His main research concerns Immunology, Internal medicine, Endocrinology, Inflammation and Asthma. The various areas that he examines in his Immunology study include Respiratory disease, COPD, Histone deacetylase 2, Sputum and Histone. As a member of one scientific family, Ian M. Adcock mostly works in the field of Internal medicine, focusing on Messenger RNA and, on occasion, Gene expression, Nitric oxide synthase and Cell biology.
His Endocrinology study integrates concerns from other disciplines, such as Receptor and Intensive care. His research integrates issues of Biopsy and PI3K/AKT/mTOR pathway, Signal transduction in his study of Inflammation. The Exhaled nitric oxide research he does as part of his general Asthma study is frequently linked to other disciplines of science, such as Mechanism, therefore creating a link between diverse domains of science.
His primary areas of investigation include Immunology, Internal medicine, Asthma, COPD and Inflammation. His work carried out in the field of Immunology brings together such families of science as Sputum, Lung and Disease. His research investigates the connection with Internal medicine and areas like Endocrinology which intersect with concerns in Cytokine.
The study incorporates disciplines such as Respiratory disease, Phenotype, Intensive care medicine, Allergy and Corticosteroid in addition to Asthma. Ian M. Adcock interconnects Pulmonary disease and Bioinformatics in the investigation of issues within COPD. His studies deal with areas such as Oxidative stress and Pharmacology as well as Inflammation.
Ian M. Adcock mostly deals with Immunology, Asthma, Internal medicine, Sputum and COPD. He works mostly in the field of Immunology, limiting it down to topics relating to Respiratory system and, in certain cases, Exhaled nitric oxide. His Asthma research includes elements of Phenotype, Transcriptome, Allergy and Intensive care medicine.
His Internal medicine research is multidisciplinary, incorporating elements of Gastroenterology and Oncology. He combines subjects such as FURIN Gene, Inflammasome and Cohort with his study of Sputum. The COPD study combines topics in areas such as Airway and Lung.
Asthma, Immunology, Internal medicine, Immune system and Sputum are his primary areas of study. Ian M. Adcock has included themes like COPD, Allergy and Intensive care medicine in his Asthma study. His research in Immunology intersects with topics in Human virome and Respiratory system.
His research in the fields of Biomarker, vitamin D deficiency and Pulmonary disease overlaps with other disciplines such as In patient. His Immune system research integrates issues from Interleukin 33, Exacerbation, Phagocytosis and Degranulation. His Sputum research includes themes of FURIN Gene, Furin, Bronchial brushing and Proteases.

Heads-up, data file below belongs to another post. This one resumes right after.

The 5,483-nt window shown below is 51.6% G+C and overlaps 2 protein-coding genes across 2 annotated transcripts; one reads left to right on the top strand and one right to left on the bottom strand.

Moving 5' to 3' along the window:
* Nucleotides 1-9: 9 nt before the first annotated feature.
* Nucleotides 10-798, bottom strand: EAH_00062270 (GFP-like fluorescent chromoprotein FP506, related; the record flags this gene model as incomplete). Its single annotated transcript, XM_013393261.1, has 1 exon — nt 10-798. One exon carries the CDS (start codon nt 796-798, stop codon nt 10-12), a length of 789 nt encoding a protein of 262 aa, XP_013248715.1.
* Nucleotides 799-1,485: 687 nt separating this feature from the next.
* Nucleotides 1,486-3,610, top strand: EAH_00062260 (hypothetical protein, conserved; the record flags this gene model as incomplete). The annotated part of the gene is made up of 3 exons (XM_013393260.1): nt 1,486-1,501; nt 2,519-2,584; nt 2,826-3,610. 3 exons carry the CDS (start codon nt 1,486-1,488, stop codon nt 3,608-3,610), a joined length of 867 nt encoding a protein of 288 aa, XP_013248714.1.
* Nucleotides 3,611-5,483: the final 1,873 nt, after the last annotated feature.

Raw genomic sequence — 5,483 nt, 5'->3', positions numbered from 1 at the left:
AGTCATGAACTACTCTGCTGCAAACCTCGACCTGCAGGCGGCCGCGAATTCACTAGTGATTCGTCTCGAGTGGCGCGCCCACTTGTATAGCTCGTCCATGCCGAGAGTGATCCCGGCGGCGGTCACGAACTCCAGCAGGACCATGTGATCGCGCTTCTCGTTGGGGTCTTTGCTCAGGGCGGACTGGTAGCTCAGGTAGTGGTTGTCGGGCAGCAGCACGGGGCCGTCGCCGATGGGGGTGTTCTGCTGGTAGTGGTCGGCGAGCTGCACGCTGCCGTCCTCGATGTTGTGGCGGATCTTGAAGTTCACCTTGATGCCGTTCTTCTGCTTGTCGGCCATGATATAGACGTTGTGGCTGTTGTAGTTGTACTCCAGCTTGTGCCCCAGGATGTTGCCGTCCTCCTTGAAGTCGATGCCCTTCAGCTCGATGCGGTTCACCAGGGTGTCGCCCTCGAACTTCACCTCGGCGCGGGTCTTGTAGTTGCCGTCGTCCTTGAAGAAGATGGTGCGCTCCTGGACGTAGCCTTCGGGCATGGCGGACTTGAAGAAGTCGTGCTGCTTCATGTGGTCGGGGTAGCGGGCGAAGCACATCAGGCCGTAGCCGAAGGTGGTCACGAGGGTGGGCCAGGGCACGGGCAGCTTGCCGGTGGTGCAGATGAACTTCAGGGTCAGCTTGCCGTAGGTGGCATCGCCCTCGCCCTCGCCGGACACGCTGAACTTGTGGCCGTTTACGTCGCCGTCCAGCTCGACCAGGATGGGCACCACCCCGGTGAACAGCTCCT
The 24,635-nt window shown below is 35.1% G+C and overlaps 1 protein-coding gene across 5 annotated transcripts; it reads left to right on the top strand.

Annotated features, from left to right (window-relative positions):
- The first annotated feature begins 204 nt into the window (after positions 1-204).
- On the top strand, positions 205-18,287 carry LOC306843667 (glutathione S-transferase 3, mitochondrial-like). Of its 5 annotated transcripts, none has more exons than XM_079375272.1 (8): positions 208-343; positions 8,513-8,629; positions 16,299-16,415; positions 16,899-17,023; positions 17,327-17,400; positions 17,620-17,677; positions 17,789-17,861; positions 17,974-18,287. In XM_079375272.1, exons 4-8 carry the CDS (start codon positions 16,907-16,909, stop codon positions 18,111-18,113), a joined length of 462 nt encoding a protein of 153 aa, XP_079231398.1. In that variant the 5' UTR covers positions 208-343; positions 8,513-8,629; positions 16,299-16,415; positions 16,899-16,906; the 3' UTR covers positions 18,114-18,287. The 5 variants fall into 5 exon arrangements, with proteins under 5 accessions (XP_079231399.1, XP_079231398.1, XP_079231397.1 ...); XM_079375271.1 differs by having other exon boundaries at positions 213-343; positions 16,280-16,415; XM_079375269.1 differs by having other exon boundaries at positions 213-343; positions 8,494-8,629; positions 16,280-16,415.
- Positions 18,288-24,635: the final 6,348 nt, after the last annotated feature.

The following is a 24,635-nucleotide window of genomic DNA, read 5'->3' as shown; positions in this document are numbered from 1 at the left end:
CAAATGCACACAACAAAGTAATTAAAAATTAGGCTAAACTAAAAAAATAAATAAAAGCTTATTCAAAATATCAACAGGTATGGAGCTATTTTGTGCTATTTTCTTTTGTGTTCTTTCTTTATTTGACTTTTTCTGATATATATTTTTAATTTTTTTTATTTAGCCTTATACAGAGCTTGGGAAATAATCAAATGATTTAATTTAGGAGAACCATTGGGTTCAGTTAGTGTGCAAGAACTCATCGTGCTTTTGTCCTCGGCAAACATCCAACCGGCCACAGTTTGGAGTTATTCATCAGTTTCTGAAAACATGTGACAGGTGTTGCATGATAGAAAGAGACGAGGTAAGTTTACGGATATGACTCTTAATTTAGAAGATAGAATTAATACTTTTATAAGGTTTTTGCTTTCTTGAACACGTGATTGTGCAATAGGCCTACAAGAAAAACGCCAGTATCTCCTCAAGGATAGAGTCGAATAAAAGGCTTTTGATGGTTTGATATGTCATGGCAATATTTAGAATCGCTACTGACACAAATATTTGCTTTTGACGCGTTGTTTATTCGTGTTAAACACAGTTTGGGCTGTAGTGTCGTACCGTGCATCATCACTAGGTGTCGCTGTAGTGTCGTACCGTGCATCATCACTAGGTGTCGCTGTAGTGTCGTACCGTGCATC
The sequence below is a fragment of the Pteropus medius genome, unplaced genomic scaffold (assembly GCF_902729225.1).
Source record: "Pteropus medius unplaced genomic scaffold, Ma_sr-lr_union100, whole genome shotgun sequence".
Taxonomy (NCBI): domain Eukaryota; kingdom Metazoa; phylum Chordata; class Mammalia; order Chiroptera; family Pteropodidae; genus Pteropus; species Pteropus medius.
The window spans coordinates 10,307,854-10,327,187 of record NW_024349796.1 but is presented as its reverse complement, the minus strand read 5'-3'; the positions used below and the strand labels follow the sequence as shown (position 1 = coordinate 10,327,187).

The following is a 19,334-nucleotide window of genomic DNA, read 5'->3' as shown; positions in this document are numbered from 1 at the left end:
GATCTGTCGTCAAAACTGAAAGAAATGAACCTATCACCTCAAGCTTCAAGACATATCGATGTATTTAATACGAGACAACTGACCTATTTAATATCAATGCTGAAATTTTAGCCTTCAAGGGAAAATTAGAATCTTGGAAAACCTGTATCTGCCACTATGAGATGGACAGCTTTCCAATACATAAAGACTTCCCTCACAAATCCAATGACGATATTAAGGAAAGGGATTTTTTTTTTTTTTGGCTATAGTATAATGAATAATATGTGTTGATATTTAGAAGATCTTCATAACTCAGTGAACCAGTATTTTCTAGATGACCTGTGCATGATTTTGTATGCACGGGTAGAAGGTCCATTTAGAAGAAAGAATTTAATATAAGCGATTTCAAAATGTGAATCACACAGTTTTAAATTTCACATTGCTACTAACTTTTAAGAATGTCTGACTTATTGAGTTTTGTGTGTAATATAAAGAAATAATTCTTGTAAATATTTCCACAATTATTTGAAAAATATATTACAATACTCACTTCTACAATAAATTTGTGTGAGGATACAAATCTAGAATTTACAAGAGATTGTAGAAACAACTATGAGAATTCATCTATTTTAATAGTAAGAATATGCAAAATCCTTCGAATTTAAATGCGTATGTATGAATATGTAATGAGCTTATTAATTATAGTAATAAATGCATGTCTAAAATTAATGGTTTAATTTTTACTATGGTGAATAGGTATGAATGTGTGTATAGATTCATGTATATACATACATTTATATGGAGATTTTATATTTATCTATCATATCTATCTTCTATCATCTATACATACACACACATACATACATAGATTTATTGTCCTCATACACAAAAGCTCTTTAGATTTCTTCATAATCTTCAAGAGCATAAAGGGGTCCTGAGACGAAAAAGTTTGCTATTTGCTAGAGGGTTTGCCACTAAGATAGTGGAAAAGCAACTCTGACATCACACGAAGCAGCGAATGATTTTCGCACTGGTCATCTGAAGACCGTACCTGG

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International ERS/ATS guidelines on definition, evaluation and treatment of severe asthma
Kian Fan Chung;Sally E. Wenzel;Jan L. Brozek;Andrew Bush.
European Respiratory Journal (2014)
Decreased Histone Deacetylase Activity in Chronic Obstructive Pulmonary Disease
Kazuhiro Ito;Misako Ito;W Mark Elliott;Borja Cosio.
The New England Journal of Medicine (2005)
Glucocorticoid resistance in inflammatory diseases
Peter J Barnes;Ian M Adcock.
The Lancet (2009)
Anti-inflammatory actions of steroids: molecular mechanisms
Peter J. Barnes;Ian Adcock;Michael Spedding;Paul M. Vanhoutte.
Trends in Pharmacological Sciences (1993)
Oxidative stress and redox regulation of lung inflammation in COPD
I. Rahman;I. M. Adcock.
European Respiratory Journal (2006)
Glucocorticoid receptor recruitment of histone deacetylase 2 inhibits interleukin-1beta-induced histone H4 acetylation on lysines 8 and 12.
Kazuhiro Ito;Peter J. Barnes;Ian M. Adcock.
Molecular and Cellular Biology (2000)
Histone deacetylase 2–mediated deacetylation of the glucocorticoid receptor enables NF-κB suppression
Kazuhiro Ito;Satoshi Yamamura;Sarah Essilfie-Quaye;Borja Cosio.
Journal of Experimental Medicine (2006)
Histone acetylation and deacetylation: importance in inflammatory lung diseases
P. J. Barnes;I. M. Adcock;K. Ito.
European Respiratory Journal (2005)
Multifaceted mechanisms in COPD: inflammation, immunity, and tissue repair and destruction
K F Chung;I M Adcock.
European Respiratory Journal (2008)
A molecular mechanism of action of theophylline: Induction of histone deacetylase activity to decrease inflammatory gene expression
Kazuhiro Ito;Sam Lim;Gaetano Caramori;Borja Cosio.
Proceedings of the National Academy of Sciences of the United States of America (2002)
European Journal of Pharmacology
(Impact Factor: 5.195)
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